CALU photos, day 2

Day 2 started (late) with the keynote speech and then the first threesessions of short talks/papers. We ordered 120 pizzas for dinner andafterwards went off for the BOF sessions.

Saturday was sponsored by TPC, the local distributors of Cyclades products.
Conference organisers Rusty (left) and Nathan prove conclusively that even a late morning (10:30) doesn't mean you'll have everything ready.
Meanwhile staring down at them is this fairly congenial mob who were waiting for the Keynote speech by John "maddog" Hall.
John claims that "Venimus, Vidimus, Dolavimus" translates to "I came, I saw, I hacked", but since my latin is non-existent I'll have to take his word for it.
"Take No Prisoners" was one of the most inspiring things I've ever heard. I'm sure I saw a tear in the eye of many an attendee at a couple of stages.
Favorite "Take No Prisoners" quote: There are 5.6 billion people in the world, and approximately 400 million installed operating systems. That means that 5.2 billion people have yet to choose their operating system, and we have to get to them before Bill does.
Another cool quote: The next Albert Einstein of computer science is out there somewhere, and getting Linux to as many people in as many countries as possible is our best chance of finding them.
How can you call a Taiwanese man an evil pirate when he is feeding and clothing his family on $1 per day and is then told he'll have to pay $600 for Microsoft Office?
Ken McDonell from SGI gave a fascinating talk on "System Level Performance Management". They have developed some great monitoring and system performance visualisation software, but it's SGI internal use only at the moment. They are still looking at the possibilities for open sourcing it.
Running Linux on the L4 microkernel, presented by Andrew O'Brien.
Graeme Cross took time out from his busy schedule presenting "Scientific Linux" to pose for the camera. I've heard bits of this talk before, it's good stuff.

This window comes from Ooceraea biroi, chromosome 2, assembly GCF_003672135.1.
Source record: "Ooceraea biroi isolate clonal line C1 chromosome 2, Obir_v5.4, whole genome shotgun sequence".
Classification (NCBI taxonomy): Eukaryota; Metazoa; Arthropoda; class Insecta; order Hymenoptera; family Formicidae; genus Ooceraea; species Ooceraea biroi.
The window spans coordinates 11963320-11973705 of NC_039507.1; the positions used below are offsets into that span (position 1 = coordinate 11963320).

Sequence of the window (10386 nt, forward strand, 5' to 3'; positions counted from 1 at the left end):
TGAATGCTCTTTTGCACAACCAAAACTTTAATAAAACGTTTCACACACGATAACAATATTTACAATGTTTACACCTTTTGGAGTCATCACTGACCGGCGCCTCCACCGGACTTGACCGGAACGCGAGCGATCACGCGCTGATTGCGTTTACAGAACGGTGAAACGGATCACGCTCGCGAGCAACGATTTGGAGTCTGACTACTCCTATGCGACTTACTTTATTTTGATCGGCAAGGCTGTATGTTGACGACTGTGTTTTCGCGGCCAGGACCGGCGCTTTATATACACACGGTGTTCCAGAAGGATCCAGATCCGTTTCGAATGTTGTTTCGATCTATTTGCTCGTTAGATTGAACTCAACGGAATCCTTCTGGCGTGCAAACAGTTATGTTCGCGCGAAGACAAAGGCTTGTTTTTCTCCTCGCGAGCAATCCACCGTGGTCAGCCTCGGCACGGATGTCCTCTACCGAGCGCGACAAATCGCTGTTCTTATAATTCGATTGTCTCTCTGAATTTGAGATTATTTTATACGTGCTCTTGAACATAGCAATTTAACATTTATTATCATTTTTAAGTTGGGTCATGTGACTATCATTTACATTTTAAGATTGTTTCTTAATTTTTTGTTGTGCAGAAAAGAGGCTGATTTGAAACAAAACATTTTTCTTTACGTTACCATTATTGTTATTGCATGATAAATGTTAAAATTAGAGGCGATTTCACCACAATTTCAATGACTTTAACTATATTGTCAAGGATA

Paul Mackerras did a great fill-in job presenting "PowerPC Linux" after Cort Dougan (who was originally scheduled to present "Linux/PPC Goes 64-Bit") got lost in transit somewhere between Alberquerque and Denver (I kid you not!) and never made it to the conference.
Duncan Grove told a cluster of soon-to-be number crunching listeners how to build a Beowulf system.
Tridge was back for round two, this time giving everone a complete run down of rsync and his plans to get it into the http protocol. Tridge is getting a factor of 5 speed-up using rsync - this is really exciting!
Kernel hacker extrordinaire and Red Hat employee David Miller gave an energetic presentation on the scalability of the Linux networking stack and what they're doing to improve it in 2.3.
I doubt there would have been more than half a dozen people who understood everything David said (and those people were probably the other kernel hackers in the audience), but it was fascinating nonetheless. Linux is apparently moving towards an implementation where tcp is done in a user space context, an idea which came originally from the great Van Jacobson.
The clever thing about user space TCP is that if your performance drops and you're having trouble processing packets then it looks to the other end exactly like network latency or bandwidth problems, and they will back off appropriately. How cool is that?


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